In 1956, the great bluesman recorded his commemoration of a Mississippi tragedy.
After his self-titled breakthrough, the trailblazer from McComb, Mississippi was a hot property on the US R&B singles chart.
For the ravenous Northern soul collector, one label consistently brought the goods: Chess Northern soul classics continue to epitomize the sound today.
Willie Dixon was a fixer, arranger, talent scout, boxer, performer, and songwriter, who did more to shape the sound of post-war Chicago blues than any other.
Willie Dixon's composition was inspired by Esso Gasoline's popular advertising campaign.
The duo were two of the greatest musical minds of the 60s and 70s, but remain little known today.
In between two R&B chart-topping remakes, the mighty vocalists scored with a medley of 'I Can See A Rainbow' and 'Love Is Blue.'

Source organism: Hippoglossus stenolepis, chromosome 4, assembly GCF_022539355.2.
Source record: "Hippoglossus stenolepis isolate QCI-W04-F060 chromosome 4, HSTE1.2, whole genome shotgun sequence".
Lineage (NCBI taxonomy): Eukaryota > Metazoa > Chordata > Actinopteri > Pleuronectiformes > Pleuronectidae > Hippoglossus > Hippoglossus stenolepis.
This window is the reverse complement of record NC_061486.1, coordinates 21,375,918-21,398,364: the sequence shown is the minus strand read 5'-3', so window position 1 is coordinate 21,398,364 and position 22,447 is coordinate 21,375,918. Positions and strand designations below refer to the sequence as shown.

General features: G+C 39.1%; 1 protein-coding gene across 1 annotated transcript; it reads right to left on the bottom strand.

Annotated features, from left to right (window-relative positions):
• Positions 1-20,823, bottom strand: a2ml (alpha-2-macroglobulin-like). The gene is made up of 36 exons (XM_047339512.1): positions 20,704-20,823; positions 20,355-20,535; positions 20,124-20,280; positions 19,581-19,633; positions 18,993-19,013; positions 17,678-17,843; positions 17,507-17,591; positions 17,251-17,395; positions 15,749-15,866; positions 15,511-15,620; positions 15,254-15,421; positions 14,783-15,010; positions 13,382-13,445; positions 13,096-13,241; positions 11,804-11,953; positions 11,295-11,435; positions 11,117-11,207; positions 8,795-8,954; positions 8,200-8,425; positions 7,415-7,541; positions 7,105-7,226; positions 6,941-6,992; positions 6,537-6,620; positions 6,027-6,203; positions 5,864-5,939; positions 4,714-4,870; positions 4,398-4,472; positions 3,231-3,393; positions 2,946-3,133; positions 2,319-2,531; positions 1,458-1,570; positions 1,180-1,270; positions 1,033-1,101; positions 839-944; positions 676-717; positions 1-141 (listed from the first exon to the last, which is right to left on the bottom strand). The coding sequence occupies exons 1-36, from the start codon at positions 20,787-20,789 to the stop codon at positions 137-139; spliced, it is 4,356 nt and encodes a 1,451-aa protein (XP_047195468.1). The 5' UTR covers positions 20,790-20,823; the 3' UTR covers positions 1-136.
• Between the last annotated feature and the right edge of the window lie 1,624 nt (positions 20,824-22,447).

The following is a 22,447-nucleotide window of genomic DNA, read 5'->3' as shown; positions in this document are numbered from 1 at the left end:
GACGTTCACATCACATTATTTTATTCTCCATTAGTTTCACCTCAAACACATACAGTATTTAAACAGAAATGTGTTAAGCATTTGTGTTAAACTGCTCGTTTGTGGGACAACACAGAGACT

It was R&B Top 10 hit number five for the man from Inverness, Mississippi.
The song became Chuck Berry's 12th record to make the Billboard R&B chart and was a hugely influential song for British bands like The Rolling Stones.
Little Walter single-handedly fashioned the stylistic approach for harmonica which has been emulated by virtually every blues harmonica player.
Muddy Waters’ 1969 album ‘Fathers And Sons’ was one of the biggest selling records of his career... and justifiably so.
'The Folk Singer' by Muddy Waters is one of the greatest blues albums ever recorded, but far too many have overlooked it.
On April 14, 1951, the great bluesman hit the Billboard R&B chart with the song that he later said was his absolute favourite among all his recordings.
From blues and jazz to rock'n'roll and soul, here are the 50 best Chess Records singles to discuss and debate, but mainly to love.
In 1970, Chuck Berry was back at Chess, where he helped create the very fabric of rock'n'roll, announcing his return in April with the great single 'Tulane.'